CPLR § 3126 is a creeper

CPLR § 3126

Callaghan v Curtis, 82 AD3d 818 (App. Div., 2nd 2011)

"[A] trial court is given broad discretion to oversee the discovery process" (Castillo v Henry Schein, Inc., 259 AD2d 651, 652 [1999]). Here, the plaintiff clearly violated a prior order of the Supreme Court by failing to bring certain documents to her deposition. Her attorney also made extensive "speaking objections" during the deposition, and the plaintiff herself repeatedly refused to answer clear questions. We conclude that the Supreme Court providently exercised its discretion, upon the defendants' motion pursuant to CPLR 3126 to strike her reply to their counterclaims, by, inter alia, precluding the plaintiff from offering any documents at trial (see e.g. O'Neill v Ho, 28 AD3d 626, 627 [2006]).

Delarosa v Besser Co., 2011 NY Slip Op 06016 (2nd Dept., 2011)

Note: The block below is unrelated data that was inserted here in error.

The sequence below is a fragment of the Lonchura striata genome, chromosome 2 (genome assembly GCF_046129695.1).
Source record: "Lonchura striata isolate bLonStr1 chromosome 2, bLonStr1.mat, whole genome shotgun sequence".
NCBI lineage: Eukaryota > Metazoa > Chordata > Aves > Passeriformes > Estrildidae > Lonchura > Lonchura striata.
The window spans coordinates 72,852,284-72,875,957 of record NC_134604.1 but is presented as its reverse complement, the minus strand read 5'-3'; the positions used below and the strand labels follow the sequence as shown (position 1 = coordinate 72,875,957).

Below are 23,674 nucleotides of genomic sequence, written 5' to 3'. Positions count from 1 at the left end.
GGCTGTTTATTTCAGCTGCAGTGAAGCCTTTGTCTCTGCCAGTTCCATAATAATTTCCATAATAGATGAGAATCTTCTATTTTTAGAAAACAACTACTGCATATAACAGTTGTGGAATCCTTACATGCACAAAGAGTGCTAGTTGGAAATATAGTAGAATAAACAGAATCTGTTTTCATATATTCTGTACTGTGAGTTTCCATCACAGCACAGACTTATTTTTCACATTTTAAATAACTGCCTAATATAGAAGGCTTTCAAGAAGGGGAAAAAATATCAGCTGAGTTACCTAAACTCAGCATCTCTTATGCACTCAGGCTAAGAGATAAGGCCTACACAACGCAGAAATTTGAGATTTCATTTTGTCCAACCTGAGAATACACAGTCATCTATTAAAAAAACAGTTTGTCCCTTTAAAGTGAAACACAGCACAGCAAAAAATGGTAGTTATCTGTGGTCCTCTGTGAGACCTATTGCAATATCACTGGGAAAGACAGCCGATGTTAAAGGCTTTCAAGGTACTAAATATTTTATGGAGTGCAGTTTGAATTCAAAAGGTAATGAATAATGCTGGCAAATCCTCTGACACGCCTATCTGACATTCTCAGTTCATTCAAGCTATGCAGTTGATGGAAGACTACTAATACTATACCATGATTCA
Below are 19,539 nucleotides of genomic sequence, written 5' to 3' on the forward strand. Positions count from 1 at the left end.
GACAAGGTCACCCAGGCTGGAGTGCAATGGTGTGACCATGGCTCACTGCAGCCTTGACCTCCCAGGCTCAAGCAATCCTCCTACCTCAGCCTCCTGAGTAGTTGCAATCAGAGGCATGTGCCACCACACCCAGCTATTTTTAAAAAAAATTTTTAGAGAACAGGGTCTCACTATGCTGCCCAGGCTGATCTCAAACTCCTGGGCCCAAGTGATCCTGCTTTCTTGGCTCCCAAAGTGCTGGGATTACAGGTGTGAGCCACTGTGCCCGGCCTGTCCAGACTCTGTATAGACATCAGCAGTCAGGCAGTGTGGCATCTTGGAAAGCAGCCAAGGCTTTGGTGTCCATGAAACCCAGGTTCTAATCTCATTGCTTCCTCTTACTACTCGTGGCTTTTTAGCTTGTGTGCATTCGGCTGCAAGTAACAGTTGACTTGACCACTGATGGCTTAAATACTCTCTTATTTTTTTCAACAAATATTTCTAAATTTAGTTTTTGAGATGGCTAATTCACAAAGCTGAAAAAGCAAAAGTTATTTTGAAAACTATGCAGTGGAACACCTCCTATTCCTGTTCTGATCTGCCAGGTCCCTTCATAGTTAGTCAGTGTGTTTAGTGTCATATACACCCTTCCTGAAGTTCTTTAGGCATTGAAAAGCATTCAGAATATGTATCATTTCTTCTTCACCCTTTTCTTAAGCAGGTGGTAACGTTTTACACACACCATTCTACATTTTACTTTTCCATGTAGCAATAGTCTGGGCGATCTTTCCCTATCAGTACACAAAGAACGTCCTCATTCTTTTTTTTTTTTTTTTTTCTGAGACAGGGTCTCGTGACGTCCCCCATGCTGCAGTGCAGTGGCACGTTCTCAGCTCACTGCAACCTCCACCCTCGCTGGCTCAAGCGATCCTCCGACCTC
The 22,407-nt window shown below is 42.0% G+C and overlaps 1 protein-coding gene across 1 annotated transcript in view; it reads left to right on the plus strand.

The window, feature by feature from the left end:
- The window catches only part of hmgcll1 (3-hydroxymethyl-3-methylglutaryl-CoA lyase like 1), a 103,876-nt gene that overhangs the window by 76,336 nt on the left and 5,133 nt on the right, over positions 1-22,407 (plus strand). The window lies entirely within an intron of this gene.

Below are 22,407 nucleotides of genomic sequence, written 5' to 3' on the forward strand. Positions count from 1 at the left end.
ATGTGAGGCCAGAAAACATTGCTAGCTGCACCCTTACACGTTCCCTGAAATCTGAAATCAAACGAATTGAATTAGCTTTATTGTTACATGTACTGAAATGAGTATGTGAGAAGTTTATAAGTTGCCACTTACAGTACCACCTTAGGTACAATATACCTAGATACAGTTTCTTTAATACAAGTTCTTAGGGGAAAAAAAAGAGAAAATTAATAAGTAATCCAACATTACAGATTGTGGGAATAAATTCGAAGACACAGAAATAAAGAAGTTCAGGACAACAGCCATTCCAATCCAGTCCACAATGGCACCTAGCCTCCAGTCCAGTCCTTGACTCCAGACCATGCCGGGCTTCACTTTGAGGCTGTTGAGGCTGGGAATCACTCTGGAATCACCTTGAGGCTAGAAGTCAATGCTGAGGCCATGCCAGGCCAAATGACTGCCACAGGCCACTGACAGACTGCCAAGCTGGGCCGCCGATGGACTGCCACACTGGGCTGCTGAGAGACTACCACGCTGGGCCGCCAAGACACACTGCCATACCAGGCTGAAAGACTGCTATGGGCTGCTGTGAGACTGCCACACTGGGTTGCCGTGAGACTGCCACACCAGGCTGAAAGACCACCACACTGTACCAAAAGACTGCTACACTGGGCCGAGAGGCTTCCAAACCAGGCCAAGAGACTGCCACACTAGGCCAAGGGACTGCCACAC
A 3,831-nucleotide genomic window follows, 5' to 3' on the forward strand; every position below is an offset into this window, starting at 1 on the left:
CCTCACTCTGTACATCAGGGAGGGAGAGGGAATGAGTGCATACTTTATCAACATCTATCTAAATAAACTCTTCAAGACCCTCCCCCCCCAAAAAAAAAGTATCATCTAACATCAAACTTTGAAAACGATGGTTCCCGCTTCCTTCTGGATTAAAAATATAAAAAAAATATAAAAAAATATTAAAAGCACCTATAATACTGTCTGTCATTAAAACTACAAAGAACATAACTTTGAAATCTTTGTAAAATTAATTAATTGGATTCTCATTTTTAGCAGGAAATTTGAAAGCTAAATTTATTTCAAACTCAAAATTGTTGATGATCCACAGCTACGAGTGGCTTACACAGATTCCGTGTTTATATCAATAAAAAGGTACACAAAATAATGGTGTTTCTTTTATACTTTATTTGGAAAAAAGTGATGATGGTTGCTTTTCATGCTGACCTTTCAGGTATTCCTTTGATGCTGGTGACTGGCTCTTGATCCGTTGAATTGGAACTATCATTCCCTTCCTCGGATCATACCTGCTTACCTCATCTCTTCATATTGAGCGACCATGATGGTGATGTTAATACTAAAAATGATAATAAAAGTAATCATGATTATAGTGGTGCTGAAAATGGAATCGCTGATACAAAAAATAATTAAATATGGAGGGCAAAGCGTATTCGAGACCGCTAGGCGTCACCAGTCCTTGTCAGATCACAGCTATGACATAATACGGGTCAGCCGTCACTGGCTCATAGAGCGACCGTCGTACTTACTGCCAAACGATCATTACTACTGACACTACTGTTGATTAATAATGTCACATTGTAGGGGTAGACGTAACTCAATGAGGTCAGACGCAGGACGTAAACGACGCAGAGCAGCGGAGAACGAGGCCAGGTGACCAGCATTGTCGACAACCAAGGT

The Supreme Court providently exercised its discretion in denying that branch of the appellants' motion which was to dismiss the complaint pursuant to CPLR 3126(3), since there was no clear showing that the plaintiff's failure to comply with the appellants' discovery demand was willful and contumacious (see CPLR 3126; ACME ANC Corp. v Read, 55 AD3d 854, 855; Myung Sum Suh v Jung Ja Kim, 51 AD3d 883; Manko v Lenox Hill Hosp., 44 AD3d 1014; Resnick v Schwarzkopf, 41 AD3d 573). The plaintiff substantially, albeit tardily, complied with the discovery demand (see Mironer v City of New York, 79 AD3d 1106, 1108; ACME ANC Corp. v Read, 55 AD3d at 855; Resnick v Schwarzkopf, 41 AD3d 573).

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